Economy may curb development

Real estate experts call area's industry good, but vulnerable

Panel expounds on report

April 12, 2001|By Meredith Cohn | Meredith Cohn,SUN STAFF

The Baltimore area commercial real estate market is generally healthy, but it is so closely tied to the economy that the latest downturn is likely to make developing and marketing new hotels, shops and offices more difficult this year, a panel of experts said yesterday.

The experts were convened by the Johns Hopkins University and the Urban Land Institute, and they expanded on a report released recently by the university's Allan L. Berman Real Estate Institute. For the third year, the report has documented both the industry's hard numbers on vacancies and other measures and gauged attitudes of the professionals involved.

For example, Baltimore got credit for becoming more business-friendly, but parking and crime remain hurdles to development. Owings Mills is in danger of becoming overbuilt with offices, but the Baltimore-Washington corridor and Harford County are solid industrial markets. Shopping centers anchored by grocery stores around the region are in demand, while new malls are not.

For projects in general, banks and insurance companies will provide the bulk of the financing, but the money will be tougher to get. The new administration in Washington will have little impact on real estate, but anti-growth initiatives, traffic and scarcity of skilled labor are going to be challenges.

Because interviews with about 150 experts were conducted in November and December, before the stock market dive and consumer jitters were recorded, the report's results might even be a bit optimistic, said Lewis Bolan, the Johns Hopkins faculty member who directed the report.

"The words to use here are `cautious optimism,'" said Bolan, who is also a commercial real estate consultant. "We're less bullish and enthusiastic on 2001 than we were on 2000."

The consensus of the experts was that the Baltimore real estate cycle had peaked, meaning that all projects in the immediate future will have a tougher time finding willing lenders, borrowing as much, and luring tenants and buyers.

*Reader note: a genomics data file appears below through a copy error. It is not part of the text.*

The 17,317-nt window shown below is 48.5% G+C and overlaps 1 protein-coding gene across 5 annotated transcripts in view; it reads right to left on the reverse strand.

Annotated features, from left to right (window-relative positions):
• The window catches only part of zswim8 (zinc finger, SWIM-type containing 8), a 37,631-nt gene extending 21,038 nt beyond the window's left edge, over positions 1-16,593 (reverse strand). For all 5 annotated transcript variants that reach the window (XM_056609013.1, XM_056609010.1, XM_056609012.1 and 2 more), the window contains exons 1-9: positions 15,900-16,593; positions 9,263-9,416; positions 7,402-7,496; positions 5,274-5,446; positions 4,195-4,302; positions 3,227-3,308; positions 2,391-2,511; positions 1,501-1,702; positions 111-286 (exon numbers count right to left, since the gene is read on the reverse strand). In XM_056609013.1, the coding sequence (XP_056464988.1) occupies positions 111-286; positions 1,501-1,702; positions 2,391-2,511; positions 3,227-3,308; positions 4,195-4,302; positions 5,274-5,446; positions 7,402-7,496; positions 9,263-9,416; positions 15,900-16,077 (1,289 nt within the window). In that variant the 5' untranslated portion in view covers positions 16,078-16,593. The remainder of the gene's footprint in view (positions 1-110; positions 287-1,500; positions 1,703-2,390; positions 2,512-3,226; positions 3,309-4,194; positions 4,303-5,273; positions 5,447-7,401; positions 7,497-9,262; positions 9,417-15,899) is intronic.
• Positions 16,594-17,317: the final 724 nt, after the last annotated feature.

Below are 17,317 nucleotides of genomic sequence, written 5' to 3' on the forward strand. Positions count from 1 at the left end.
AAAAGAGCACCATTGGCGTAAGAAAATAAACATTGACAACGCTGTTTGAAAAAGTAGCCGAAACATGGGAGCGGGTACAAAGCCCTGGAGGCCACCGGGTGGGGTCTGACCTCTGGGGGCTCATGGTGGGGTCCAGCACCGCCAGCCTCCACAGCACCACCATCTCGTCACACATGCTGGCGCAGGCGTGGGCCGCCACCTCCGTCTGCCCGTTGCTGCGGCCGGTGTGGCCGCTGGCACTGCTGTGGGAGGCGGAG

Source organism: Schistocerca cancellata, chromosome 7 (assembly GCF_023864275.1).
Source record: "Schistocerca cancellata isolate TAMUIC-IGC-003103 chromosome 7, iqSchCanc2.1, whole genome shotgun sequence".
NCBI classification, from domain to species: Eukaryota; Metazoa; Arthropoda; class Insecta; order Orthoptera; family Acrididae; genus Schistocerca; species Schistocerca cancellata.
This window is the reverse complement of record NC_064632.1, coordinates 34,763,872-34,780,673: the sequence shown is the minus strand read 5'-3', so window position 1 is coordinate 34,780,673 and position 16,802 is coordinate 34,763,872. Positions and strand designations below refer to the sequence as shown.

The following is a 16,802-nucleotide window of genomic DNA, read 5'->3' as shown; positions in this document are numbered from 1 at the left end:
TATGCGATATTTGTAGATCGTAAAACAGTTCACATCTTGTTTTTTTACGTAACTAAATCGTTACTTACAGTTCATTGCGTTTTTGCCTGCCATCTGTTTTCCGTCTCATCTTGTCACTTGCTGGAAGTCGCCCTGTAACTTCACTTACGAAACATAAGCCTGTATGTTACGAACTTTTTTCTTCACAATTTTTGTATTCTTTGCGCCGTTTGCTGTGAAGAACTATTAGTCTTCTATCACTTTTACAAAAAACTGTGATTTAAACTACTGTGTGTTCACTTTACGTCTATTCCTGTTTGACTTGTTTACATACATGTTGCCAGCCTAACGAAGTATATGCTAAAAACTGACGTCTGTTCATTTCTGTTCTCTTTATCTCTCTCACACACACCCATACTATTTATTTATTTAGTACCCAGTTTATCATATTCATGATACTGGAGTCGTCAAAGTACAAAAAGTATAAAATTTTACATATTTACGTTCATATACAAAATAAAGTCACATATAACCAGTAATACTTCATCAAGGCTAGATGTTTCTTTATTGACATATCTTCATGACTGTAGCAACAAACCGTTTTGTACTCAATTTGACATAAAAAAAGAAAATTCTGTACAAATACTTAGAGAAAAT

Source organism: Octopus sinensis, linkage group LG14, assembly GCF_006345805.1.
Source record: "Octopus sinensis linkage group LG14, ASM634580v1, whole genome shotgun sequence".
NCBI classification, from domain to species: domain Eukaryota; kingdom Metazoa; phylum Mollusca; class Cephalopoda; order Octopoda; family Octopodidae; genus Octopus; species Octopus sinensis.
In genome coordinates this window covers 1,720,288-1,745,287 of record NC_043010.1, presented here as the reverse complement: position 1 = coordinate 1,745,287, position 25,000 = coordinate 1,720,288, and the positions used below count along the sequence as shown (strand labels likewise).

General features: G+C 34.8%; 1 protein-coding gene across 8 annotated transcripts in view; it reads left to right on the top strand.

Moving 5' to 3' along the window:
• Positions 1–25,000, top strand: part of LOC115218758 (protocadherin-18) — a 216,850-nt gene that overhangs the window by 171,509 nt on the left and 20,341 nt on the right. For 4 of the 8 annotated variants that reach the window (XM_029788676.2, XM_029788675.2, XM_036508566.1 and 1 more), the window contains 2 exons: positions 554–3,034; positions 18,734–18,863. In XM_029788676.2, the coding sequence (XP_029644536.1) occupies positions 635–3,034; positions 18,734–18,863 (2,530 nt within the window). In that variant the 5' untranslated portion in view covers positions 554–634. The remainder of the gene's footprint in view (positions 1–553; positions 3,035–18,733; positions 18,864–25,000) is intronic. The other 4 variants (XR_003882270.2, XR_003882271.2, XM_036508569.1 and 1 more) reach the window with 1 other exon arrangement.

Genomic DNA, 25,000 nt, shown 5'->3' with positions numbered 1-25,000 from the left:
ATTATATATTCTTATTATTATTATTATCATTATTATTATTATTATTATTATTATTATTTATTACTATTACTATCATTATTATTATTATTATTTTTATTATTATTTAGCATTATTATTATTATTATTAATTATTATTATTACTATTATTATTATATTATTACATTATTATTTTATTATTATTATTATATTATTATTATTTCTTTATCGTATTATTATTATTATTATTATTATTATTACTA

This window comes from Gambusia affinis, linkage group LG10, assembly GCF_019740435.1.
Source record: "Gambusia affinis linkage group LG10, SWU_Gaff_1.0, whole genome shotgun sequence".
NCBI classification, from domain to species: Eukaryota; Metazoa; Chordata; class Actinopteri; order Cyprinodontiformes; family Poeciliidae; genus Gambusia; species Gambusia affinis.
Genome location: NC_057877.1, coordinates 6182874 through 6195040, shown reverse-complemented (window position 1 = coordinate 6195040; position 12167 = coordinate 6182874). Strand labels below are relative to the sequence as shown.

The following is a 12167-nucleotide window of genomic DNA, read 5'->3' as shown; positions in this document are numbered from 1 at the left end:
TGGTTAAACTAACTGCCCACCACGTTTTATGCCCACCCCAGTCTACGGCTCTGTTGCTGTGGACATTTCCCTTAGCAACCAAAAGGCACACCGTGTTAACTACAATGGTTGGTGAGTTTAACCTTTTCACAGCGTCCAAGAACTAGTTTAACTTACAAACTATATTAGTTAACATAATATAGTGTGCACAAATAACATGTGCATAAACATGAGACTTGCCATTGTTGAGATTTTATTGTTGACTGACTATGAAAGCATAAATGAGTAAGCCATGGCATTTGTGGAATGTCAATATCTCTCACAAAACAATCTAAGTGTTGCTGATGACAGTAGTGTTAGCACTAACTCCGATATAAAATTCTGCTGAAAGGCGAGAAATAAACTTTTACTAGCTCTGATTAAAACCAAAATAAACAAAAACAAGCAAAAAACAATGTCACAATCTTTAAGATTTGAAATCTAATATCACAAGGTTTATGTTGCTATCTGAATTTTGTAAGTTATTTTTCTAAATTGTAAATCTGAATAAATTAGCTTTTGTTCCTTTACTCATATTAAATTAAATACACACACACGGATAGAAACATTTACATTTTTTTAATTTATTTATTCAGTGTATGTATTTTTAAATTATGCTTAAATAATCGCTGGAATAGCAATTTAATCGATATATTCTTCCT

The report said:

In the office sector, Columbia was the "unstoppable juggernaut" because of its appeal to companies that want proximity to Baltimore and Washington. The experts, however, did not expect development and leasing to continue at the same pace anywhere in the region.

Waterfront development and renewed interest in urban living could bolster downtown Baltimore, but experts were concerned about the pace and number of buildings proposed.

Too much construction could lead to a crash similar to the one in 1989 that left many buildings in foreclosure and bankruptcy, the experts said.

"There are folks out there that are getting financing that shouldn't," said David Fick, a managing director at Legg Mason Wood Walker Inc. "There's no justification for a new Class A building downtown in Baltimore in the next three to five years."

Developers including the Cordish Co., Lockwood Associates and Willard Hackerman have said they plan to break ground on office towers this year in the central business district.

In the industrial sector, the Baltimore-Washington corridor is the strongest, followed by Harford County. Warehouse and distribution spaces are likely to remain in demand because the area is a natural hub for the East Coast, the report said.

Lack of proper zoning is a problem, as is the increasing cost of land.

In the retail sector, the experts said that the current stable of stores and centers could do well, but that there is little room for more. Big box stores abandoned by Caldor, Hechinger and Montgomery Ward have left large vacancies that are not easily converted by others.

Further, recently opened Arundel Mills probably will hurt other shopping malls and become the region's last mall developed for years.

Grocery-anchored shopping centers will be the retail stars this year, said Thomas H. Maddux IV, president of KLNB Inc. and a retail expert.

The slumping economy will affect the hotel sector faster than other sectors of real estate because businesses immediately cut back on travel. That will first affect the high-end hotels as travelers - and businesses - get cost-conscious.

Financing for new hotels will get even tougher this year and possibly stall those planned downtown - although respondents said existing hotels would do fine. Hotels planned or being explored include a Ritz-Carlton at the foot of Federal Hill, a Marriott Residence Inn in the central business district and a hotel by Peter Angelos on Light Street.

In the multifamily sector, Baltimore is booming among those large complexes tracked. A back-to-the-city mentality among affluent empty-nesters and professionals has helped propel apartment living in Baltimore.

Business growth in the suburbs also is propelling apartment markets in Columbia and Anne Arundel County.

And never mind thatthere is an economic slowdown that could hamper the whole real estate industry, the report said tenants want apartments with amenities such as high-speed Internet access, clubhouses and gyms.

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